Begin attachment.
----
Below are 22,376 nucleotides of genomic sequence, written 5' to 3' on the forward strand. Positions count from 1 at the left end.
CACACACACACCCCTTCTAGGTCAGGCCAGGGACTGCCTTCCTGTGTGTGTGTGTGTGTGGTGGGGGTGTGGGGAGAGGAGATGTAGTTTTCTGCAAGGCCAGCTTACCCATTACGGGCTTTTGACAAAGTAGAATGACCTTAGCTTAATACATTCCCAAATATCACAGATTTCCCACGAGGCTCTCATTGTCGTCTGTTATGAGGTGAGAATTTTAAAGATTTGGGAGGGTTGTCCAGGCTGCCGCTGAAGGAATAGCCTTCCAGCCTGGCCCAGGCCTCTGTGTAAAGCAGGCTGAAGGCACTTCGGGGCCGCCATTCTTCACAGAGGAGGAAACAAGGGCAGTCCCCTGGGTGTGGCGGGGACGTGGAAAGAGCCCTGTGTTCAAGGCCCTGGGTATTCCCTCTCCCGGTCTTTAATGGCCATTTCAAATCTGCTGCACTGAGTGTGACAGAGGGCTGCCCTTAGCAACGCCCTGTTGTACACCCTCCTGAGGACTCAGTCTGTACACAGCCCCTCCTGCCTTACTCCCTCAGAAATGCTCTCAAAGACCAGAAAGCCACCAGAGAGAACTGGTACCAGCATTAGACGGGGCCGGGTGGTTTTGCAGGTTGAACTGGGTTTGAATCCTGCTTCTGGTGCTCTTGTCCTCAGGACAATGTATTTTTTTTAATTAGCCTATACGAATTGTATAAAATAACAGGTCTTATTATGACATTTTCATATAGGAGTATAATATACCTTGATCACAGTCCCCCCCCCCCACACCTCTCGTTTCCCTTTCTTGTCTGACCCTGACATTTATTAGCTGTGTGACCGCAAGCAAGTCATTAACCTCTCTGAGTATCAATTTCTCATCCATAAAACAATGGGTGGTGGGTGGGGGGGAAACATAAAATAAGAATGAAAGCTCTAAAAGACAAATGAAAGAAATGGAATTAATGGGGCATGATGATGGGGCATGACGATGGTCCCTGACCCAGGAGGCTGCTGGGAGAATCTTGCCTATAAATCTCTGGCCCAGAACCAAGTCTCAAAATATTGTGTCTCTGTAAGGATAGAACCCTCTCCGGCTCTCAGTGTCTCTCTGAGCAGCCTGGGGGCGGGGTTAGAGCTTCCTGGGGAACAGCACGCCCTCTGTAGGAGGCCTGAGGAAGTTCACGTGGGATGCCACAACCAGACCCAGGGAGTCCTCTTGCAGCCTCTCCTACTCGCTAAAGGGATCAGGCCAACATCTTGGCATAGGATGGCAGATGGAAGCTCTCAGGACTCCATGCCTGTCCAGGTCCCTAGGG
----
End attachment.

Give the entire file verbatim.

Below are 22,376 nucleotides of genomic sequence, written 5' to 3' on the forward strand. Positions count from 1 at the left end.
CACACACACACCCCTTCTAGGTCAGGCCAGGGACTGCCTTCCTGTGTGTGTGTGTGTGTGGTGGGGGTGTGGGGAGAGGAGATGTAGTTTTCTGCAAGGCCAGCTTACCCATTACGGGCTTTTGACAAAGTAGAATGACCTTAGCTTAATACATTCCCAAATATCACAGATTTCCCACGAGGCTCTCATTGTCGTCTGTTATGAGGTGAGAATTTTAAAGATTTGGGAGGGTTGTCCAGGCTGCCGCTGAAGGAATAGCCTTCCAGCCTGGCCCAGGCCTCTGTGTAAAGCAGGCTGAAGGCACTTCGGGGCCGCCATTCTTCACAGAGGAGGAAACAAGGGCAGTCCCCTGGGTGTGGCGGGGACGTGGAAAGAGCCCTGTGTTCAAGGCCCTGGGTATTCCCTCTCCCGGTCTTTAATGGCCATTTCAAATCTGCTGCACTGAGTGTGACAGAGGGCTGCCCTTAGCAACGCCCTGTTGTACACCCTCCTGAGGACTCAGTCTGTACACAGCCCCTCCTGCCTTACTCCCTCAGAAATGCTCTCAAAGACCAGAAAGCCACCAGAGAGAACTGGTACCAGCATTAGACGGGGCCGGGTGGTTTTGCAGGTTGAACTGGGTTTGAATCCTGCTTCTGGTGCTCTTGTCCTCAGGACAATGTATTTTTTTTAATTAGCCTATACGAATTGTATAAAATAACAGGTCTTATTATGACATTTTCATATAGGAGTATAATATACCTTGATCACAGTCCCCCCCCCCCACACCTCTCGTTTCCCTTTCTTGTCTGACCCTGACATTTATTAGCTGTGTGACCGCAAGCAAGTCATTAACCTCTCTGAGTATCAATTTCTCATCCATAAAACAATGGGTGGTGGGTGGGGGGGAAACATAAAATAAGAATGAAAGCTCTAAAAGACAAATGAAAGAAATGGAATTAATGGGGCATGATGATGGGGCATGACGATGGTCCCTGACCCAGGAGGCTGCTGGGAGAATCTTGCCTATAAATCTCTGGCCCAGAACCAAGTCTCAAAATATTGTGTCTCTGTAAGGATAGAACCCTCTCCGGCTCTCAGTGTCTCTCTGAGCAGCCTGGGGGCGGGGTTAGAGCTTCCTGGGGAACAGCACGCCCTCTGTAGGAGGCCTGAGGAAGTTCACGTGGGATGCCACAACCAGACCCAGGGAGTCCTCTTGCAGCCTCTCCTACTCGCTAAAGGGATCAGGCCAACATCTTGGCATAGGATGGCAGATGGAAGCTCTCAGGACTCCATGCCTGTCCAGGTCCCTAGGG